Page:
By Lindsay Starr Platt
When someone walks past the seventh-grade math class at South Belton Middle School they may see the teacher Mr. Natale Giambalvo (Mr. G.) standing on a chair wearing a wig and cape as he sings math facts to the class. If a student gets an answer right they may have to catch a ball and go make a free throw at the mini basketball hoop on the wall.
“He makes math better,” said student Hailey Brandt. “And the thing he does differently is he does a lot of games and projects.”
Giambalvo may write the problems on the screen with the wrong answers to see if students can catch his mistake and have a good laugh. Students enjoy the blooper and love to correct the teacher’s math.
“He is funny and he makes math fun and easy to learn,” said student Lane Kirby. “And he makes saving nature part of a math project.”
Even without any costumes or props, Giambalvo has an animated appearance that the students enjoy. He keeps his beard long and his head is bald and shiny, along with a few earrings poked into his left ear.
“He takes math and applies it to projects where it has real world application. My daughters favorite part is that he plays the guitar and has the students wear crazy hats. He is a very out of the box thinker,” said April Luce, parent of a student. “He gets the students involved in their own learning and how it impacts the world they are a part of.”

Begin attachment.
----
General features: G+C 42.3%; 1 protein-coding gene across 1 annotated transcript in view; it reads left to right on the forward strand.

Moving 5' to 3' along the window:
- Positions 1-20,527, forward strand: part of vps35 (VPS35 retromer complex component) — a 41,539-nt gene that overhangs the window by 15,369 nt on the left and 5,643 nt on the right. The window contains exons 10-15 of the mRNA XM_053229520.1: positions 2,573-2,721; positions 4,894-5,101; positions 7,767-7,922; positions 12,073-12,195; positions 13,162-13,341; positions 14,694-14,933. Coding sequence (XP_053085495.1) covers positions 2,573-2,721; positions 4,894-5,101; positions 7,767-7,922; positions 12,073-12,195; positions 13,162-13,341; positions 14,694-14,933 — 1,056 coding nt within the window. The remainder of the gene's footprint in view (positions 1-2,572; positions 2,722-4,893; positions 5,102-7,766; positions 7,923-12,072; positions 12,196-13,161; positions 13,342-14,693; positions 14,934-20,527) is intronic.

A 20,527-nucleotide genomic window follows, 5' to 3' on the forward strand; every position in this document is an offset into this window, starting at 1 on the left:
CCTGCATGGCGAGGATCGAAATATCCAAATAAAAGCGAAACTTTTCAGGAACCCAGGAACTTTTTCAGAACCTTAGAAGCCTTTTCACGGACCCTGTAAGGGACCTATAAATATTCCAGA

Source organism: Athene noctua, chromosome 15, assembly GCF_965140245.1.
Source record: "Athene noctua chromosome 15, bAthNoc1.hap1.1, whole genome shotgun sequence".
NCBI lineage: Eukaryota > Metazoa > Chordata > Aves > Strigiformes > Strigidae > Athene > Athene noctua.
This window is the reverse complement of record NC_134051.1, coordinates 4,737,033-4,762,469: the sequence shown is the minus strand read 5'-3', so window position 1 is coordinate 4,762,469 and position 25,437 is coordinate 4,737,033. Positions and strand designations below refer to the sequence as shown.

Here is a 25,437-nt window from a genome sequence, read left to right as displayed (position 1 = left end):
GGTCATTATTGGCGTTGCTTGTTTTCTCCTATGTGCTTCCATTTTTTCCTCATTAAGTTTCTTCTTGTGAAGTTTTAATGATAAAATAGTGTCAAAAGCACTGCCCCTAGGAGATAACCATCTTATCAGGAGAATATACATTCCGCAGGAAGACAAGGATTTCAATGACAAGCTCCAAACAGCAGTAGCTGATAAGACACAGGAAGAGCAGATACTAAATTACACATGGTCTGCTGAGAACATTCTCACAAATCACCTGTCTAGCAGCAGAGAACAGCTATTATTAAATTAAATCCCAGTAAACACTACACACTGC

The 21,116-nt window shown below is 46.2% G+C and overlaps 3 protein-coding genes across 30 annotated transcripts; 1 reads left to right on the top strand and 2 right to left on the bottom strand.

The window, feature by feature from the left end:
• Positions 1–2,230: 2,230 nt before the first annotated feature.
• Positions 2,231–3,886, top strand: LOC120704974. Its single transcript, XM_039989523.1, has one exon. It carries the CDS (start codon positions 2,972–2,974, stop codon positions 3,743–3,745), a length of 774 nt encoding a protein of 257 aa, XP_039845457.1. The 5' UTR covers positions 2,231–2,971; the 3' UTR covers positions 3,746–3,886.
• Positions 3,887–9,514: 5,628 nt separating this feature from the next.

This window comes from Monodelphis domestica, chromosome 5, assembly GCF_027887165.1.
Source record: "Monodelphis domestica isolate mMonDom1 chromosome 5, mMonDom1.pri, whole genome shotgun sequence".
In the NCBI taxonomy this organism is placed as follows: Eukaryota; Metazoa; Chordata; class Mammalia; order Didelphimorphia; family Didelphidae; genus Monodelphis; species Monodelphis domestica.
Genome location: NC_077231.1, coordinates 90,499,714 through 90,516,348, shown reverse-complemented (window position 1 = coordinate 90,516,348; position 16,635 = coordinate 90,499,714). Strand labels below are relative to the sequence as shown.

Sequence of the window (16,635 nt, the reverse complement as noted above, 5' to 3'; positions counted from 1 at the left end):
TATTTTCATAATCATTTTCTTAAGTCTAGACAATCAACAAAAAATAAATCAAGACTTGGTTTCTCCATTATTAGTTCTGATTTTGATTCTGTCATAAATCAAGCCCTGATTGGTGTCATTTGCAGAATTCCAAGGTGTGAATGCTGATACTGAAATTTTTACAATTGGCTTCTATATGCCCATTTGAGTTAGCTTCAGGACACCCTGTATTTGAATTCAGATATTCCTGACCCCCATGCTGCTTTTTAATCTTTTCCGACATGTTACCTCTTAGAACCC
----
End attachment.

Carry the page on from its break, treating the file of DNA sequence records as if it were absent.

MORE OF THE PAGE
Giambalvo has been teaching at South Belton Middle School since it opened six years ago. Once from New York City, he said he found Belton on accident. He had been teaching in New York since 2002 and graduated from Concordia University and now also has a masters degree.
“We were here visiting a friend of my wife’s here in Belton and were walking around the neighborhood and spotted a house for sale. I picked the paper out of the box and asked my friend if this what it cost a year to live here, and they said ‘No, that is to buy it’,” said Giambalvo. “Rent in New York can cost around $1,800 a month for less than a 1,000 square feet of an apartment. And here you could get a whole house; the cost of living just blew me away. And now here we are, in Texas, my wife’s home state.”
“I like Mr. G. because he grabs your attention in class and we play games,” said student Hunter Clawson.
Students in Giambalvo’s class have built a community garden. They used the project to learn real life math, such as area, perimeter, and volume. They even learned how much soil it would take to fill the garden.
“Belton is extremely supportive of its teachers. A lot of schools would think my room of being chaos,” said Giambalvo. “Last year was the turning point in my teaching and how to get the math to reflect real life for the kids,” said Giambalvo. “We had a vending machine at the end of the hall that nobody ever used it was lit up and just was there. I had the students figure how much kilowatts it used and how much electricity it used and what revenue it received. The concluded the machine was losing $100 a year. We sent a letter to the school board and the machine was gone the next day.”
Giambalvo also runs the leadership group on campus. He loves to teach conservation of the earth’s resources. Students this year are going to learn about leaky faucets and pipes and to find out how much water their home is wasting. One year he also did a project by collaborating with a class in New York, the classes would teleconference via the internet and do a waste audit project. In the end both the campuses received new recycling bins.
“He actually makes math fun! So far, he is the craziest teacher I have met,” said student Jasmin Sprague.